Source: Red Sea International Film Festival, Cecile Burban, Getty

Laurie Anderson

Red Sea Immersive, the virtual reality component of the Red Sea International Film Festival, boasted a programme of 21 works, including a competition selection of 13 pieces.

End Of Night by David Adler, a collaboration between Denmark and France, won the Golden Yusr Immersive award, which includes a cash prize of $10,000.

The programme was designed and managed by UK-based Liz Rosenthal, curator of Venice VR at the Venice International Film Festival, and is being judged by an all-female jury of international artists: pioneering Saudi street artist Sarah Mohanna Al Abdali, Bafta-winning director Victoria Mapplebeck and trail-blazing avant-garde artist Laurie Anderson who has served as jury president.

Anderson has explored a wide range of forms and media over the decades, from writing and painting to technologically mediated performances, filmmaking and VR explorations.

“I’m an ideal jury member, because I’ll put up with anything, and just see, ‘What kind of story are you telling? How are you telling it?’” she explains. 

“VR has a unique relationship to narrative, unlike most films,” Anderson suggests. “There are some very narrative VR pieces that are actually meta-narrative: one voice telling you a story, and you look around, so you’re trapped in that. It’s almost like a Chris Marker film. You have somebody talking to you, and you’re loosely associated with the imagery.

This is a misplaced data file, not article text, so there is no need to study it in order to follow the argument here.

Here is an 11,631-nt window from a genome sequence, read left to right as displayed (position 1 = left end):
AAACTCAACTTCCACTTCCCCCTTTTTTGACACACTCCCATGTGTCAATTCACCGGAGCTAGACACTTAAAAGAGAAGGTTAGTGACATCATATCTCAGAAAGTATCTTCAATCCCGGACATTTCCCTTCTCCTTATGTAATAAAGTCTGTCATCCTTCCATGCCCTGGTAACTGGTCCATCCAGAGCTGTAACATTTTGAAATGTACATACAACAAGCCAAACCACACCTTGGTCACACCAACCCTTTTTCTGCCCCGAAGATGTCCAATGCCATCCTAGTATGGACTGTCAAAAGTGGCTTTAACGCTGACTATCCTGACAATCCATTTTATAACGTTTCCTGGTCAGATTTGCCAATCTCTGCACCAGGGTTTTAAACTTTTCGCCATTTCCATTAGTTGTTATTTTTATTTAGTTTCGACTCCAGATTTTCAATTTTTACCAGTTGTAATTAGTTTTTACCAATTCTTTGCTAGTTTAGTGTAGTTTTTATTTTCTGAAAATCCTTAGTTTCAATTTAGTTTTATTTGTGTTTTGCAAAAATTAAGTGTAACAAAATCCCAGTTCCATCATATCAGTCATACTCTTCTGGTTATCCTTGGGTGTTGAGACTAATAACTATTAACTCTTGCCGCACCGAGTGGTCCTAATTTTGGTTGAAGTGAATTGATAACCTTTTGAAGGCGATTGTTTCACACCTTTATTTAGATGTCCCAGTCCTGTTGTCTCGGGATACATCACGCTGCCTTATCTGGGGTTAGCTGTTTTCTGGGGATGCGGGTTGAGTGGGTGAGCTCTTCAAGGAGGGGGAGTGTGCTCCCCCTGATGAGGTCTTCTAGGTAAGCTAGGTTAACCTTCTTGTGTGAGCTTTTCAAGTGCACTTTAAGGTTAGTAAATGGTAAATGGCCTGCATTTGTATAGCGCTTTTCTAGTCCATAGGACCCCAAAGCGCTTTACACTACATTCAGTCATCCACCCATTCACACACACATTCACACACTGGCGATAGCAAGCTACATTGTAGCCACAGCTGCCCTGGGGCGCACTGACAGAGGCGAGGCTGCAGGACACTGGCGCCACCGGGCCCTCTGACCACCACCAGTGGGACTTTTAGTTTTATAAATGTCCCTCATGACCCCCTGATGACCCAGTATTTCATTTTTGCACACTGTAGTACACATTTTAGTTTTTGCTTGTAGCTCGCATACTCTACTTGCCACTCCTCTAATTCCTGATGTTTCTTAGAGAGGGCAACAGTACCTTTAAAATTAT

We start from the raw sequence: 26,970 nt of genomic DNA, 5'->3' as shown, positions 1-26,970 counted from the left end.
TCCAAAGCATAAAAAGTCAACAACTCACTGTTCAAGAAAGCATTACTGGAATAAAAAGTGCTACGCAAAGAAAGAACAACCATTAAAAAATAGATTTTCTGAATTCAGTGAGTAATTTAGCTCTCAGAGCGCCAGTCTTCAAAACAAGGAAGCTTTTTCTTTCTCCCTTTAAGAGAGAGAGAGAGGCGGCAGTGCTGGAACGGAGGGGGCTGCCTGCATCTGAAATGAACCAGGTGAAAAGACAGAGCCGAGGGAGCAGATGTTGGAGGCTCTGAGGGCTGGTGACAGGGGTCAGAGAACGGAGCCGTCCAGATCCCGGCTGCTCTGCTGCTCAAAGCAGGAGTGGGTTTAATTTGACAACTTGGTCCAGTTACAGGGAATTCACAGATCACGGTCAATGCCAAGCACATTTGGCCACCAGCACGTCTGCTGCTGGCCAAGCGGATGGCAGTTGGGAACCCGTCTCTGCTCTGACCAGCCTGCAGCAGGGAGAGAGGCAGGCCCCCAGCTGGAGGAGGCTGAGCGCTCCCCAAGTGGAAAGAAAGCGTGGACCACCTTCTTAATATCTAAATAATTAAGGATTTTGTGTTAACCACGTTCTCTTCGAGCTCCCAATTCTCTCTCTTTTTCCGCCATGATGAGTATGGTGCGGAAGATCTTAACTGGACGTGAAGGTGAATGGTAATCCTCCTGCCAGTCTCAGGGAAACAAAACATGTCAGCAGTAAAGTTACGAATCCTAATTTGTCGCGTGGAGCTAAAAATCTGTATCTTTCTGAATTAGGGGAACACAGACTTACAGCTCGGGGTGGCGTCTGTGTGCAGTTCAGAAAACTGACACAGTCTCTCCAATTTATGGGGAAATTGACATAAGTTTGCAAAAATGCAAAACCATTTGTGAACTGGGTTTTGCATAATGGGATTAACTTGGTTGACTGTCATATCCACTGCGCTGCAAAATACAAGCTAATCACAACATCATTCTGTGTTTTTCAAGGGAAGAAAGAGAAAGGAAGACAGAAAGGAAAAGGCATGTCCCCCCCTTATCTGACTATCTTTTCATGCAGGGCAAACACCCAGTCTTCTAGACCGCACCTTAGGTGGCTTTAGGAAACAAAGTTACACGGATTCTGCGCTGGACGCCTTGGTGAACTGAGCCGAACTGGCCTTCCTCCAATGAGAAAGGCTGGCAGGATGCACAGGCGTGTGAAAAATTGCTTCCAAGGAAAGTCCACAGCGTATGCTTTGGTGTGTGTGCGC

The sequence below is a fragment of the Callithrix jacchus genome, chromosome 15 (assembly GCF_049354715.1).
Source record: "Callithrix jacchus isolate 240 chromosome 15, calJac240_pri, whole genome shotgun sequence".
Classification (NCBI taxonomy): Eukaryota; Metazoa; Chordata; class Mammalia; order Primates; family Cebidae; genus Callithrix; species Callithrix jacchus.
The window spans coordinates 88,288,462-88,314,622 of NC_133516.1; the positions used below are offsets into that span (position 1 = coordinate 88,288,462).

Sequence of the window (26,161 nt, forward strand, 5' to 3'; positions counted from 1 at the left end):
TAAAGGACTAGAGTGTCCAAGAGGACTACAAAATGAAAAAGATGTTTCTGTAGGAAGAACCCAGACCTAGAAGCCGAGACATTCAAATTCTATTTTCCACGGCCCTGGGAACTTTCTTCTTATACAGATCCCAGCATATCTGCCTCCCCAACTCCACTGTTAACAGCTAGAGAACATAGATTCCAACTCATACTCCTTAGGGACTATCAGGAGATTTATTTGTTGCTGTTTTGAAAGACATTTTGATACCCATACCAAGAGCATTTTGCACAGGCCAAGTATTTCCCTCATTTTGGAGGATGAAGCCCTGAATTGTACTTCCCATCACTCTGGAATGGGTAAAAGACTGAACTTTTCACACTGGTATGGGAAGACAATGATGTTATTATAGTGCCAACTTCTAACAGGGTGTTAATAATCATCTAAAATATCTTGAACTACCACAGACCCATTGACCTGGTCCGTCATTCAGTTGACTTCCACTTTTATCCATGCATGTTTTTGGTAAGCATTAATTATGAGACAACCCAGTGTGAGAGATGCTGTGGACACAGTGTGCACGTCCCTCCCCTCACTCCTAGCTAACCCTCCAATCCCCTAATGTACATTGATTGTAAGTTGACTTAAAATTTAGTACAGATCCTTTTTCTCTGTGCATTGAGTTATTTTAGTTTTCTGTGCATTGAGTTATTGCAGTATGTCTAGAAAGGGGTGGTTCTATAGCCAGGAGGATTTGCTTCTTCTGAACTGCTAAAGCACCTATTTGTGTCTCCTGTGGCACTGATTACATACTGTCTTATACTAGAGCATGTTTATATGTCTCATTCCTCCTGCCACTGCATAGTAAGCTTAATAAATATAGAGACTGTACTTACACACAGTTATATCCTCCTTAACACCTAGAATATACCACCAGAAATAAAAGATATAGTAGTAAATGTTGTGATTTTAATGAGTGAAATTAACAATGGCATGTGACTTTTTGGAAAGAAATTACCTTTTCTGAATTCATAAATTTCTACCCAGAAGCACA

“In other VR things, it’s impossible to generalise about narrative,“ she continues. “You have a huge field situation in which you have to decide everything from beginning to end: where you’re going to go, what you’re going to do, what you’re going to listen to, what door you’re going to open. That comes from its early incarnation in gaming.”

Anderson’s own VR work includes a 15-minute piece called To The Moon that she made with Taiwanese artist and filmmaker Hsin-Chien Huang in 2019.

“I wanted to make something that was more about flying,” she explains. “That’s how my own first pieces were about flying through spaces without a narrative.

“My secret motivation for doing VR was to make something for kids that was not about shooting and getting shot, because that’s gaming. At that time, the audience was 10-year-old boys. I have nothing against 10-year-old boys, but I wanted to make something else that would be another way to navigate the world other than just killing and [laughs] getting killed, scoring, or even seeing.”

The 13 VR experiences that have played in competition at Red Sea are: Anandala, End Of Night, Genesis, Glimpse, Goliath: Playing With Reality, Kusunda, Laika, Lavrynthos, Le Bal De Paris De Blanca Li, Marco & Polo Go Round, Reeducated, Samsara (Lun Hui) and The Sick Rose.

The programme is presented in collaboration with Art Jameel, the Saudi non-profit organisation that commissions, incubates and exhibits MENA region contemporary art, and hosted by Hayy Jameel, Jeddah’s new art centre.